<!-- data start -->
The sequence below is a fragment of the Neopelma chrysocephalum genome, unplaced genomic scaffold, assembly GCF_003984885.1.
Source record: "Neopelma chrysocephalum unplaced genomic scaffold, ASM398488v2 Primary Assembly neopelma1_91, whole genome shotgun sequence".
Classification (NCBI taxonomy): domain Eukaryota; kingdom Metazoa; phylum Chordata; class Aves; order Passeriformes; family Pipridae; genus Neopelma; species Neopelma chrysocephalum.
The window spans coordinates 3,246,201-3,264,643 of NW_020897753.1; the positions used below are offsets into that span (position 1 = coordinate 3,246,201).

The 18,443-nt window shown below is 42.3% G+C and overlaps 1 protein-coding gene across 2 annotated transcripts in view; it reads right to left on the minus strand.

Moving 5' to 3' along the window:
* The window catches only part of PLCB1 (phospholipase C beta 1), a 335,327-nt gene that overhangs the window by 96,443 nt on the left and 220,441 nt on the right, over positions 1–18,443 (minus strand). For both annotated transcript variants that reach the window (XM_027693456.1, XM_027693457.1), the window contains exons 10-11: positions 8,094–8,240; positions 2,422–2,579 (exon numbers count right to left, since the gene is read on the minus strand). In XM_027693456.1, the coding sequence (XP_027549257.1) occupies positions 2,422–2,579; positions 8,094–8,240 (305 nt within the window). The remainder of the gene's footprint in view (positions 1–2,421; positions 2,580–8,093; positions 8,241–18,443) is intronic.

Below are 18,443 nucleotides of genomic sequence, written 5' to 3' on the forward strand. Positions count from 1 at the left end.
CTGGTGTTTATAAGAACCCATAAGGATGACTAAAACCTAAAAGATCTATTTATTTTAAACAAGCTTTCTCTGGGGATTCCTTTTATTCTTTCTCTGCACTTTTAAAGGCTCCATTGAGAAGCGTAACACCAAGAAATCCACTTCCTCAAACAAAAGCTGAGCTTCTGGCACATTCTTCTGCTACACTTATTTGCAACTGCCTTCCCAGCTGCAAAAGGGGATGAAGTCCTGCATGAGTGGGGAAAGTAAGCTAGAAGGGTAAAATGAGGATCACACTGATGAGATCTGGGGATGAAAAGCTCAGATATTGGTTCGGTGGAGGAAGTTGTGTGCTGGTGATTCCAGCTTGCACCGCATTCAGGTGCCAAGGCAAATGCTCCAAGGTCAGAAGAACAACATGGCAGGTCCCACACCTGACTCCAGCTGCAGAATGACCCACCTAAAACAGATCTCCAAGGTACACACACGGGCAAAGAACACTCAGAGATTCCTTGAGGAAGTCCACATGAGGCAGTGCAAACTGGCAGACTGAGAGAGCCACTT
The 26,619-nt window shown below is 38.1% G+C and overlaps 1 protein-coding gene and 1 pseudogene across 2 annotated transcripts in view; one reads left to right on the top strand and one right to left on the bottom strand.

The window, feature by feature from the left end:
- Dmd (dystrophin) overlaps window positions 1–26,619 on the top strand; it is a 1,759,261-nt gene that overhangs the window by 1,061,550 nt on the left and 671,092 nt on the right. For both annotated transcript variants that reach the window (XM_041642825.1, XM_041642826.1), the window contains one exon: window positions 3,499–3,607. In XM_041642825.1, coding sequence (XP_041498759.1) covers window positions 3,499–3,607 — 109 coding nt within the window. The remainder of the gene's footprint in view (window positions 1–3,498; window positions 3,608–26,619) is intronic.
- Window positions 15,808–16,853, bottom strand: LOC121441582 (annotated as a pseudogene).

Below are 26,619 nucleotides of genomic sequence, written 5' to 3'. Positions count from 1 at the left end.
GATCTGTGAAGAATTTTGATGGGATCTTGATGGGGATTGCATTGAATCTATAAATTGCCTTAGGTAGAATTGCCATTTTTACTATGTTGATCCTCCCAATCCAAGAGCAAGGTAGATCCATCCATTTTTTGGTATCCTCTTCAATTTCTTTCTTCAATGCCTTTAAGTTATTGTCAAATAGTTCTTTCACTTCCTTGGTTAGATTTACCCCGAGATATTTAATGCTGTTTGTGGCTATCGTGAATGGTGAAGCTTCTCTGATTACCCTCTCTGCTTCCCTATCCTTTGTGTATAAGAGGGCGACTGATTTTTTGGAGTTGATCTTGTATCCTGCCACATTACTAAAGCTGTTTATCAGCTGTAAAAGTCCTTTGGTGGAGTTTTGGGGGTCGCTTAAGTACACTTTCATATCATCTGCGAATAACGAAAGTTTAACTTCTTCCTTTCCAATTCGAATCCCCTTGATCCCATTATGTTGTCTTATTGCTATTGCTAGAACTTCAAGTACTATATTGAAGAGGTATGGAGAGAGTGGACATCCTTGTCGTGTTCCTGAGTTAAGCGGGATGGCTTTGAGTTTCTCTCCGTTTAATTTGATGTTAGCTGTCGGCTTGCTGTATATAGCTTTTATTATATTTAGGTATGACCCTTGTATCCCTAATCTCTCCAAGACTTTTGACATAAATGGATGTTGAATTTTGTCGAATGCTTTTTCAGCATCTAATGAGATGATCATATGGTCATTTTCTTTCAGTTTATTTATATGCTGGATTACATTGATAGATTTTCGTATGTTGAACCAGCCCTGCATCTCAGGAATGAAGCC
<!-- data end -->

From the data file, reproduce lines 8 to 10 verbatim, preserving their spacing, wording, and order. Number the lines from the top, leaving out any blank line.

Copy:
Below are 18,443 nucleotides of genomic sequence, written 5' to 3' on the forward strand. Positions count from 1 at the left end.
CTGGTGTTTATAAGAACCCATAAGGATGACTAAAACCTAAAAGATCTATTTATTTTAAACAAGCTTTCTCTGGGGATTCCTTTTATTCTTTCTCTGCACTTTTAAAGGCTCCATTGAGAAGCGTAACACCAAGAAATCCACTTCCTCAAACAAAAGCTGAGCTTCTGGCACATTCTTCTGCTACACTTATTTGCAACTGCCTTCCCAGCTGCAAAAGGGGATGAAGTCCTGCATGAGTGGGGAAAGTAAGCTAGAAGGGTAAAATGAGGATCACACTGATGAGATCTGGGGATGAAAAGCTCAGATATTGGTTCGGTGGAGGAAGTTGTGTGCTGGTGATTCCAGCTTGCACCGCATTCAGGTGCCAAGGCAAATGCTCCAAGGTCAGAAGAACAACATGGCAGGTCCCACACCTGACTCCAGCTGCAGAATGACCCACCTAAAACAGATCTCCAAGGTACACACACGGGCAAAGAACACTCAGAGATTCCTTGAGGAAGTCCACATGAGGCAGTGCAAACTGGCAGACTGAGAGAGCCACTT
The 26,619-nt window shown below is 38.1% G+C and overlaps 1 protein-coding gene and 1 pseudogene across 2 annotated transcripts in view; one reads left to right on the top strand and one right to left on the bottom strand.